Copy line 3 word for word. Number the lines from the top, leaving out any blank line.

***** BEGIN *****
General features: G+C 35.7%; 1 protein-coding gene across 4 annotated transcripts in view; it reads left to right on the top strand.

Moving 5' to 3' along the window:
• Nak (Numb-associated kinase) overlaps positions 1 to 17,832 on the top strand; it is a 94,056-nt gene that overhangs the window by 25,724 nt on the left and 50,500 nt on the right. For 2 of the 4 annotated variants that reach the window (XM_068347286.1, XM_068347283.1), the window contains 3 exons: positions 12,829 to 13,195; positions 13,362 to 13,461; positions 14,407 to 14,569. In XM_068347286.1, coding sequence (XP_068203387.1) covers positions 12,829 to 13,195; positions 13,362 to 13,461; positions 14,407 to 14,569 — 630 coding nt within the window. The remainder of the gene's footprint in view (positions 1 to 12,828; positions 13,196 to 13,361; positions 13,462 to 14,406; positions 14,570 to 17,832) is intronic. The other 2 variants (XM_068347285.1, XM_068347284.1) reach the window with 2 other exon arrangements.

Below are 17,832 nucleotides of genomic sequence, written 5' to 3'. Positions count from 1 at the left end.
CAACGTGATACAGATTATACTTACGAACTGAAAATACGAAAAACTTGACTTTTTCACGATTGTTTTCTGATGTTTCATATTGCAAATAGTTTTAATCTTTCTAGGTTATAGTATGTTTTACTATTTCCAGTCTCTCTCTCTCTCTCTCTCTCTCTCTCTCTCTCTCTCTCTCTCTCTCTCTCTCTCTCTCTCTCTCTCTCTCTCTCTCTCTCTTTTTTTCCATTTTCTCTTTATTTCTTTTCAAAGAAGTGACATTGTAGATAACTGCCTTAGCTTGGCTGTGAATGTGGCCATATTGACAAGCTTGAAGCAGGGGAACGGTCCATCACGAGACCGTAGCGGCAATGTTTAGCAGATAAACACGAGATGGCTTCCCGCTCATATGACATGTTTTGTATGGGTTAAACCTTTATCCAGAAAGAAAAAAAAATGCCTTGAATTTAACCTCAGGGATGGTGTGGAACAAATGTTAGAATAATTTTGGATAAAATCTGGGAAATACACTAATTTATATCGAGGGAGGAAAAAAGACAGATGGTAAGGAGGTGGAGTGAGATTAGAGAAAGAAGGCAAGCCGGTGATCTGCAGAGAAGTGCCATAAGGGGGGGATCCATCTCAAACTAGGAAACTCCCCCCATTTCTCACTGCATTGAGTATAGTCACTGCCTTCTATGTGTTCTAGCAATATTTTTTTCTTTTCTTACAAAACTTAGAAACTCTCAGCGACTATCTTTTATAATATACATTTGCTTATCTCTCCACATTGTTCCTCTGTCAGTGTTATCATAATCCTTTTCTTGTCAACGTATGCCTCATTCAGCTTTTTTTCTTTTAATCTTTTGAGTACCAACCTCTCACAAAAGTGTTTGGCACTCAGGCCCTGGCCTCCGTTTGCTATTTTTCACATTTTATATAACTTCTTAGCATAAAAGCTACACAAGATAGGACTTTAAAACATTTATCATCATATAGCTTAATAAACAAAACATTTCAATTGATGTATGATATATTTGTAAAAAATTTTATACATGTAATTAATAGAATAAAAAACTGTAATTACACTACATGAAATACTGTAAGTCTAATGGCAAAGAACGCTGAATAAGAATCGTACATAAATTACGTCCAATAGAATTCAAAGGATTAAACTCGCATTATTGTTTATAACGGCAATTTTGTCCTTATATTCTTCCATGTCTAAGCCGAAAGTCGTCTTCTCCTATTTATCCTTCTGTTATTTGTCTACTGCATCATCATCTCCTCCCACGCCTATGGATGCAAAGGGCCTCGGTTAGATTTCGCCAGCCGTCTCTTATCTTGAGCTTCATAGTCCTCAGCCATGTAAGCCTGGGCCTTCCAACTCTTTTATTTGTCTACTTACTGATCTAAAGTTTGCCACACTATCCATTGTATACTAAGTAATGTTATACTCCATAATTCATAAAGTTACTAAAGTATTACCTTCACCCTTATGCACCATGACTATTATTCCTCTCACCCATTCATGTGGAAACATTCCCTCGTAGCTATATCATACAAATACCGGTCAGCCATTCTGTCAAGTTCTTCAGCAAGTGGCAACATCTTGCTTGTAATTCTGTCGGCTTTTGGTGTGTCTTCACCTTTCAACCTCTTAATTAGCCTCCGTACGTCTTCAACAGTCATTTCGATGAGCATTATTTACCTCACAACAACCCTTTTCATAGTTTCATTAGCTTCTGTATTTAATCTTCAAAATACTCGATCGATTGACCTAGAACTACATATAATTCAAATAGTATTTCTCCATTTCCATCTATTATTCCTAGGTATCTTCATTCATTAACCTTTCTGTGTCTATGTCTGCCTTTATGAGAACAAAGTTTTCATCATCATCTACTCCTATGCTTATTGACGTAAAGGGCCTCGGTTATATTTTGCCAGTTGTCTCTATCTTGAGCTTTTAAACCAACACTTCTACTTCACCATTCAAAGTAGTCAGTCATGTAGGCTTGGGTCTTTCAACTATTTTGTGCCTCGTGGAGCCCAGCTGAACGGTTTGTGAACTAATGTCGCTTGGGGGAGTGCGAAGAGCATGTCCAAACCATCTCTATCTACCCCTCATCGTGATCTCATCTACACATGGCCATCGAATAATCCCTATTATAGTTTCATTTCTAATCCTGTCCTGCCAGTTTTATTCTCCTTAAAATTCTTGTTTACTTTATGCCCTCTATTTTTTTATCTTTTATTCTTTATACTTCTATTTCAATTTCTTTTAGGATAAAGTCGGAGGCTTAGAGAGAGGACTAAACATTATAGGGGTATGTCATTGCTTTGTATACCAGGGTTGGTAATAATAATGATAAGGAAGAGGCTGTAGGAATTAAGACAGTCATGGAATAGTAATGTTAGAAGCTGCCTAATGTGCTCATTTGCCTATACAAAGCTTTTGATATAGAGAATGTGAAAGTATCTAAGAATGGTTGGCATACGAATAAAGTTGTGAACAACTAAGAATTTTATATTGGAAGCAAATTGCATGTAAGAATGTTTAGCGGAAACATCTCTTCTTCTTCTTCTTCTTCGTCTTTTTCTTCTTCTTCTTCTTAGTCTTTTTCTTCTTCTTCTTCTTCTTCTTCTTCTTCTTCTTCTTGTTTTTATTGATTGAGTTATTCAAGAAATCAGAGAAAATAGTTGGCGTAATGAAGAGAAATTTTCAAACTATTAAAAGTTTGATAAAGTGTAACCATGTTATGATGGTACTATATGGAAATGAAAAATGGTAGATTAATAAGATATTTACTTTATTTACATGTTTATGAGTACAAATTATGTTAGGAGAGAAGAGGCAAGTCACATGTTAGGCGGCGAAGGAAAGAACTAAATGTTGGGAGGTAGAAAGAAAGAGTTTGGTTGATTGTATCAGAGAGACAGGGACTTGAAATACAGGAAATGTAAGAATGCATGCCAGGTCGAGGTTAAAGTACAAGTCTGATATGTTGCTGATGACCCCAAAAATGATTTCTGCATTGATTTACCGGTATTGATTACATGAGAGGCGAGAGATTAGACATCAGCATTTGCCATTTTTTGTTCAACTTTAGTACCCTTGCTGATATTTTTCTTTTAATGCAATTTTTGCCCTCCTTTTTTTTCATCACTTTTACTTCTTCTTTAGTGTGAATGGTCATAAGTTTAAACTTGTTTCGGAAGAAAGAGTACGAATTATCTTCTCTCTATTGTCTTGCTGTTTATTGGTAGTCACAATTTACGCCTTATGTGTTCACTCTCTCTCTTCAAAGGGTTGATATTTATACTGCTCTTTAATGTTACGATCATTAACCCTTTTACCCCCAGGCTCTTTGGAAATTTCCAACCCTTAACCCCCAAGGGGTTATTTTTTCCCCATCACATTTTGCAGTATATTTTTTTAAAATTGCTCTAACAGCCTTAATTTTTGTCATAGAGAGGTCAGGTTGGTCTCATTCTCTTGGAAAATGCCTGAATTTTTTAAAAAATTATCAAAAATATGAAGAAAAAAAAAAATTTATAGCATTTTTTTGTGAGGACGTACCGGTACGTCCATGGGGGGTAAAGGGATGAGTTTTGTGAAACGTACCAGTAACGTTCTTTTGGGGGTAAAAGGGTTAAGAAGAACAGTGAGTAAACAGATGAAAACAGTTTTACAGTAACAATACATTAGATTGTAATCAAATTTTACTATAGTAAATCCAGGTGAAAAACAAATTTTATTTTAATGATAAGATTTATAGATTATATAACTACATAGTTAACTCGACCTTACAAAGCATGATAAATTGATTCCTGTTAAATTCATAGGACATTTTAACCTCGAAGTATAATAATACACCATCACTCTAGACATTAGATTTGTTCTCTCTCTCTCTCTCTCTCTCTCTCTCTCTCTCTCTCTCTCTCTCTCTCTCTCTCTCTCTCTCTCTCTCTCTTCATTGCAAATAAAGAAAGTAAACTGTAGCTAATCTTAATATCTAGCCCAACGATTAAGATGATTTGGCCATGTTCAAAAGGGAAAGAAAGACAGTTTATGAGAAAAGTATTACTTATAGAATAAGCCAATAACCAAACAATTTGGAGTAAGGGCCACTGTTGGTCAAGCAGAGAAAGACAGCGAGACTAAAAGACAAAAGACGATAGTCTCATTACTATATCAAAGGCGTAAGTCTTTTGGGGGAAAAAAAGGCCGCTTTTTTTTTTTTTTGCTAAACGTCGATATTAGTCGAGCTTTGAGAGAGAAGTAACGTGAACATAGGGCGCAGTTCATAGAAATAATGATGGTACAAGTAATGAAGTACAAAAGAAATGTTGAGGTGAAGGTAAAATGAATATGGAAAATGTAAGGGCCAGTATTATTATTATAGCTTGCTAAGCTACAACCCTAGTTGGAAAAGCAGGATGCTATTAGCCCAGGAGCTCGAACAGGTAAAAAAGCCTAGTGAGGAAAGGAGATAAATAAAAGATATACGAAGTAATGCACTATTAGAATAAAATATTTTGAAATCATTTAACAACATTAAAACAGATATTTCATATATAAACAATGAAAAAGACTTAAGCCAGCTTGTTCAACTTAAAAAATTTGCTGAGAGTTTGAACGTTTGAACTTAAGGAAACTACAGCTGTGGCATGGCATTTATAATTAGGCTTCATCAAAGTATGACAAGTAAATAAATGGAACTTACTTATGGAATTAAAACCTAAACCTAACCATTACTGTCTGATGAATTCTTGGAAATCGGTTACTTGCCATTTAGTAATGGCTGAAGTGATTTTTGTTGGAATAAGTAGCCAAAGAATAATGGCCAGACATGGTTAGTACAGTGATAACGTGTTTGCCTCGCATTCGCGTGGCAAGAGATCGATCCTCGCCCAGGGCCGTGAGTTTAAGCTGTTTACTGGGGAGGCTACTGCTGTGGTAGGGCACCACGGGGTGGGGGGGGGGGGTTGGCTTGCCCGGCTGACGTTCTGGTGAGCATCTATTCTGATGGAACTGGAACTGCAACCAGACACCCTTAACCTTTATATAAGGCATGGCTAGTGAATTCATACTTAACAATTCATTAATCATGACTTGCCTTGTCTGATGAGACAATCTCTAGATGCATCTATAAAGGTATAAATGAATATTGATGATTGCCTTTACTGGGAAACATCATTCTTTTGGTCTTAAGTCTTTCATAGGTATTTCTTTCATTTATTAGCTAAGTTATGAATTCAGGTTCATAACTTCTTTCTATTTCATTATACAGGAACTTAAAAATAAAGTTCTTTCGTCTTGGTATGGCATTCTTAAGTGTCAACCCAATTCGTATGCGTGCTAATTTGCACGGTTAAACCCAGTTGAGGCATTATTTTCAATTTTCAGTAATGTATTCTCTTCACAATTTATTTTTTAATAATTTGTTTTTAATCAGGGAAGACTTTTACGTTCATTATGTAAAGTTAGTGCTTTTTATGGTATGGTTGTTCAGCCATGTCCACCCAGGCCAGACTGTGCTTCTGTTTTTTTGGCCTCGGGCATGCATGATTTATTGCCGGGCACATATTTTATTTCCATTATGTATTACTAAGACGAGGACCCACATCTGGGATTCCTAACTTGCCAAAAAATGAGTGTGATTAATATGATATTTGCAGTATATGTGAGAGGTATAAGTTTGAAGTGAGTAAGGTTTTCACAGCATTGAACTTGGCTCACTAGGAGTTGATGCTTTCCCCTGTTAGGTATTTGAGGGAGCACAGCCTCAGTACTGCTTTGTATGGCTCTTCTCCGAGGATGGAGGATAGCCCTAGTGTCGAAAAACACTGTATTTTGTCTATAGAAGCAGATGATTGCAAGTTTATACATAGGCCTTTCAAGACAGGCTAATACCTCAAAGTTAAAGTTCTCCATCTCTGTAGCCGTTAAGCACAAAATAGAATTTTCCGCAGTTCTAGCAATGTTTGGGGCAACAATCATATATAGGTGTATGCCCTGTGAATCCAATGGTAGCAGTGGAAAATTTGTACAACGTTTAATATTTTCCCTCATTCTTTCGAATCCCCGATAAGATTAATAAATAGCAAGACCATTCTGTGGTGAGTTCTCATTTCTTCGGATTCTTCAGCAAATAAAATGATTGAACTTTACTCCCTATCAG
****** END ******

• Nak (Numb-associated kinase) overlaps positions 1 to 17,832 on the top strand; it is a 94,056-nt gene that overhangs the window by 25,724 nt on the left and 50,500 nt on the right. For 2 of the 4 annotated variants that reach the window (XM_068347286.1, XM_068347283.1), the window contains 3 exons: positions 12,829 to 13,195; positions 13,362 to 13,461; positions 14,407 to 14,569. In XM_068347286.1, coding sequence (XP_068203387.1) covers positions 12,829 to 13,195; positions 13,362 to 13,461; positions 14,407 to 14,569 — 630 coding nt within the window. The remainder of the gene's footprint in view (positions 1 to 12,828; positions 13,196 to 13,361; positions 13,462 to 14,406; positions 14,570 to 17,832) is intronic. The other 2 variants (XM_068347285.1, XM_068347284.1) reach the window with 2 other exon arrangements.